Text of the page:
(Written and submitted by Tristan Dorn)
Over the years, the Olympics have inspired viewers to get off the couch and try new activities. The athletes that compete in elite sports are at peak physical fitness. Their actions both on and off the Olympic stage have become widely discussed topics during the course of the games. Their sexual activity is no exception.
The Olympic village has become synonymous with copious amounts of sex among the world’s most physically fit performers. 450,000 prophylactics, including both male and female condoms, were delivered to the Olympic venues in Rio for the Summer 2016 Olympic Games (Harper, 2016). The tradition of making condoms available to athletes and officials involved in the games began in 1988 when the International Olympic Committee provided 8,500 condoms for participants in Seoul, South Korea’s Olympic Games (Allen, 2016). The discussion surrounding condom use continued to grow in the Sydney Olympics in 2000 when the initial amount of 70,000 condoms was used up by the end of the first week.
Safe sex has become an even larger discussion in Rio due to the widespread Zika epidemic that finds Brazil at its epicenter. The 450,000 physical contraceptive barriers available in Rio vastly outnumber the 100,000 condoms available at the London Summer Olympics 4 years ago. Condoms, both male and female types, protect against pregnancy and sexually transmitted diseases. Zika can be transmitted from person to person via body secretions. Although obtaining the condoms is the responsibility of each individual, the contraceptives are free to athletes, volunteers and event officials in vending machine style dispensers (Rogers, 2016).
The IOC is actually quite smart in their decision to make safe sex available to the Olympic participants. The inclusion of both male and female style condoms puts power in both men and women to engage in safe sex practices, and is a step towards equality that is seldom seen on such a large stage. Male condoms prevent body fluids of the penis from mixing with fluids of the vagina, anus, or mouth. It also limits some areas of skin to skin contact. This helps prevent the transmission of HIV and most STDs. In a discussion with Yahoo Sports, Johnny Weir stated “I really applaud the IOC for keeping everyone safe and wrapping it up” (Wyshynski, 2016).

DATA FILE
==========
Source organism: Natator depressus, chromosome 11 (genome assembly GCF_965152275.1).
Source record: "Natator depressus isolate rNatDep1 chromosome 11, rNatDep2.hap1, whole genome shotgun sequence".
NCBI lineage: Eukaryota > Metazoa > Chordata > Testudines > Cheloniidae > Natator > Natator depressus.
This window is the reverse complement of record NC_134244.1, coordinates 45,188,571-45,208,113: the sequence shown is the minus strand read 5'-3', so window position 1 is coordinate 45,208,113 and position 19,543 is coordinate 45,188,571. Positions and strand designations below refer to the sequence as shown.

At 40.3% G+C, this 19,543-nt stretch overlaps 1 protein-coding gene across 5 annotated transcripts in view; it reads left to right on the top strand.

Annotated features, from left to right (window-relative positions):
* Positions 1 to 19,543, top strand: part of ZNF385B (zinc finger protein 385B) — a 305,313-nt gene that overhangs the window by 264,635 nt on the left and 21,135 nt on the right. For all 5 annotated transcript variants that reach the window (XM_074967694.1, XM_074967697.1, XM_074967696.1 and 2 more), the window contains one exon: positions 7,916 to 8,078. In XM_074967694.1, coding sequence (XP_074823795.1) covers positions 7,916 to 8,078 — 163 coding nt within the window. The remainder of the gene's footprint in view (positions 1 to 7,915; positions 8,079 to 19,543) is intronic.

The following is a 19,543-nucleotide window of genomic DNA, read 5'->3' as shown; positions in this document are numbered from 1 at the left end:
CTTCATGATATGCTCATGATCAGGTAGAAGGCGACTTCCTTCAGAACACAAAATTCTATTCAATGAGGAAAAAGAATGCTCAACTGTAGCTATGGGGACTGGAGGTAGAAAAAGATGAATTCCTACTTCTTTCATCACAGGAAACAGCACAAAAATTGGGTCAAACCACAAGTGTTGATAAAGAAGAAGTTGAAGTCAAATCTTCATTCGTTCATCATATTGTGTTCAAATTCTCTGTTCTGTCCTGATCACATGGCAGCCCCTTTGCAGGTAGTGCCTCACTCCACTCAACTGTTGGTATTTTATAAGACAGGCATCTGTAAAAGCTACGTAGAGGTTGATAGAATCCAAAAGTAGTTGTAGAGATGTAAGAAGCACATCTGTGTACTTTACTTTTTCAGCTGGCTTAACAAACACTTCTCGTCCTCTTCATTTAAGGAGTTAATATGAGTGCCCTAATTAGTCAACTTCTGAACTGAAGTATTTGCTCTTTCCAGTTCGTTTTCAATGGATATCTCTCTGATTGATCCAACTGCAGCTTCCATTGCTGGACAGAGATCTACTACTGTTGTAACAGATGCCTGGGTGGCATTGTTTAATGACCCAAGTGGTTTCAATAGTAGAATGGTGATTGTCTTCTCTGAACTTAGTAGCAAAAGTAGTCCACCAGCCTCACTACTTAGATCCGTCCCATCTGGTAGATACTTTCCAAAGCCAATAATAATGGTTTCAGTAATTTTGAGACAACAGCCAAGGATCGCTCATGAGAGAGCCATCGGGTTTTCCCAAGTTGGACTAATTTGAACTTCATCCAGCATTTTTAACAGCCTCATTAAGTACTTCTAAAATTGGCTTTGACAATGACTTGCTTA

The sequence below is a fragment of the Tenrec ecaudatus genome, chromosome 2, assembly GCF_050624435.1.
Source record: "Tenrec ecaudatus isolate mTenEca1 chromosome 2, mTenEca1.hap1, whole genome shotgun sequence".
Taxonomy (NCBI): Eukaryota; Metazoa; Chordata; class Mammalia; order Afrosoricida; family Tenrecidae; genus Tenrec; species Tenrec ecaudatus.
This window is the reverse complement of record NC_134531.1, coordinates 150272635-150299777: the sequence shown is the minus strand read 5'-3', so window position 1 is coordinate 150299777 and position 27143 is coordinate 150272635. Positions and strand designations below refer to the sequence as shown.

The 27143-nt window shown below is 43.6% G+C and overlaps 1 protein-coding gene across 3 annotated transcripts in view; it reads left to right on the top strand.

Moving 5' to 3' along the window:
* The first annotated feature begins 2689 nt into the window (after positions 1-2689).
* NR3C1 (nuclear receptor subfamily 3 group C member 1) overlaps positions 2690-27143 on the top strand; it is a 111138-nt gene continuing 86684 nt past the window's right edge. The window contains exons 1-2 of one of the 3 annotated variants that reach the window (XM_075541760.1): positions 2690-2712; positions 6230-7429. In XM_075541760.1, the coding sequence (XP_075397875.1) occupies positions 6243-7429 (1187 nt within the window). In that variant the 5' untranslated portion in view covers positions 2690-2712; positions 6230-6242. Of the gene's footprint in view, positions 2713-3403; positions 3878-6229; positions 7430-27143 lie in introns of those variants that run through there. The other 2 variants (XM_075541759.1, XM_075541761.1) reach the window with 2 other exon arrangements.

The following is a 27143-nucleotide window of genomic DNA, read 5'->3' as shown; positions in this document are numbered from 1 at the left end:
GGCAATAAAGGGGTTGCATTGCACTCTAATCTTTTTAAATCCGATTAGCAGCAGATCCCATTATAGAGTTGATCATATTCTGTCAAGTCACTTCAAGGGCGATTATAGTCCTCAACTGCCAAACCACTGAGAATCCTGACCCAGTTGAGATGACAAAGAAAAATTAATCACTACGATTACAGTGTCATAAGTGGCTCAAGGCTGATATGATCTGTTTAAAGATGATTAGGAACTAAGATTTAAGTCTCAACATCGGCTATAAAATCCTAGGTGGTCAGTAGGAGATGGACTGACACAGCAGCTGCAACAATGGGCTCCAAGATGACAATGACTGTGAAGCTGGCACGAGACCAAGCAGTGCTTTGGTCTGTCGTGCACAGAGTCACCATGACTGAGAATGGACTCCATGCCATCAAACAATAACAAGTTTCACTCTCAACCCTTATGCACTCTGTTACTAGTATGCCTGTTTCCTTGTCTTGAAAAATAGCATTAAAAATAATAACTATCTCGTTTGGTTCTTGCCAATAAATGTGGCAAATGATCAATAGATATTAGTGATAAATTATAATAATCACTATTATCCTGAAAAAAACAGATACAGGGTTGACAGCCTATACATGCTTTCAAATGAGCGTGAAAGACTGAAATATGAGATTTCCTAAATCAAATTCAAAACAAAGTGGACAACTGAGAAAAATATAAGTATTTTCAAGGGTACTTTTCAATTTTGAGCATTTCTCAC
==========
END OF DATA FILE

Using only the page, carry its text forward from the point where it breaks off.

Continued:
The discussion for safe sex does not end with the Olympics. Protection from sexually transmitted infections is important for everyone and being proactive with the use of contraceptives is the best resource to protect an individual’s sexual health. For anyone currently, or open to the opportunity to engage in sexual activities, it is important to practice safe sex to maintain their current health, as well as help ensure long term health.
Although college students may not be as sexually active as Olympic athletes, it is important for young adults to make responsible decisions regarding their sexual health. The UTD Student Wellness Center is dedicated to the health of the students. They offer “Condom Kits” to students for free pick up in their office, which includes condoms, lubricant, and proper condom instructions. https://www.facebook.com/utd.wellness/
The UTD Student Wellness Center has a website page dedicated to sexual health. It covers materials such as how to use a condom, common sexually transmitted diseases, and STD testing. This information can be found at http://www.utdallas.edu/studentwellness/sexual/
Allen, H., and Varanasi, L.(2016, May 23). Gold, Silver, Bronze, Latex. Slate. Retrieved from http://www.slate.com/articles/sports/fivering_circus/2016/05/a_history_of_condoms_in_the_olympic_village_from_8_500_in_seoul_to_450_000.html
Harper, T. (2016, August 5). A brief history of sex at the Olympic Games. Fox News. http://www.foxsports.com.au/olympics/a-brief-history-of-sex-at-the-olympic-games/news-story/1533b3a96459aba6b64ff986df91a500
Rogers, M. (2016, August 3). Plenty of Action at Rio Olympics, Which is Why There are 450,000 Condoms. USA Today. http://www.usatoday.com/story/sports/olympics/rio-2016/2016/08/03/rio-olympics-450000-condoms-athletes-village/88039680/
Student Wellness Center. (n.d.). Sexual Health. Office of Student Affairs: Student Wellness Center. Retrieved from http://www.utdallas.edu/studentwellness/sexual/
Wyshynski, G. (2016, August 8). Are 450,000 Rio Olympic Condoms Actually Enough? We Asked Athletes. Yahoo Sports. Retrieved from http://sports.yahoo.com/news/are-450000-rio-olympic-condoms-actually-enough-we-asked-athletes-154226772.html